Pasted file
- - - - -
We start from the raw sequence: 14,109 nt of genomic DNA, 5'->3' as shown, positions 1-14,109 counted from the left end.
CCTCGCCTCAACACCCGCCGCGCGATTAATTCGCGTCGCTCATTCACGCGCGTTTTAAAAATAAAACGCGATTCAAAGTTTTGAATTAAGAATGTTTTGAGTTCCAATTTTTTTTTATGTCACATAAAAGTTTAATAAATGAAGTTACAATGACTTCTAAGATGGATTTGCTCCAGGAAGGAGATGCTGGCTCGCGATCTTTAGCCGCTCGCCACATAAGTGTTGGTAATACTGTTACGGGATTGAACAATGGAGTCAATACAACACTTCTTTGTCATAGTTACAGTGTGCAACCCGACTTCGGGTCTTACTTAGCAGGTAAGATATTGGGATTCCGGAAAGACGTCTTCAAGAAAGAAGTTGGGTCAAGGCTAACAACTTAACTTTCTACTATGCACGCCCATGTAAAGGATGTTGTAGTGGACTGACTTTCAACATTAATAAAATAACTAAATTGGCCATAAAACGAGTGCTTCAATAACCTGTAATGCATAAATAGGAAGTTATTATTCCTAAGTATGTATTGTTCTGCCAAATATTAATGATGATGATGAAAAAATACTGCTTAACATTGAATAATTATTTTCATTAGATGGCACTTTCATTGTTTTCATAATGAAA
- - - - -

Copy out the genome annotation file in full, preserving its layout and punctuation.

We start from the raw sequence: 14,109 nt of genomic DNA, 5'->3' as shown, positions 1-14,109 counted from the left end.
CCTCGCCTCAACACCCGCCGCGCGATTAATTCGCGTCGCTCATTCACGCGCGTTTTAAAAATAAAACGCGATTCAAAGTTTTGAATTAAGAATGTTTTGAGTTCCAATTTTTTTTTATGTCACATAAAAGTTTAATAAATGAAGTTACAATGACTTCTAAGATGGATTTGCTCCAGGAAGGAGATGCTGGCTCGCGATCTTTAGCCGCTCGCCACATAAGTGTTGGTAATACTGTTACGGGATTGAACAATGGAGTCAATACAACACTTCTTTGTCATAGTTACAGTGTGCAACCCGACTTCGGGTCTTACTTAGCAGGTAAGATATTGGGATTCCGGAAAGACGTCTTCAAGAAAGAAGTTGGGTCAAGGCTAACAACTTAACTTTCTACTATGCACGCCCATGTAAAGGATGTTGTAGTGGACTGACTTTCAACATTAATAAAATAACTAAATTGGCCATAAAACGAGTGCTTCAATAACCTGTAATGCATAAATAGGAAGTTATTATTCCTAAGTATGTATTGTTCTGCCAAATATTAATGATGATGATGAAAAAATACTGCTTAACATTGAATAATTATTTTCATTAGATGGCACTTTCATTGTTTTCATAATGAAA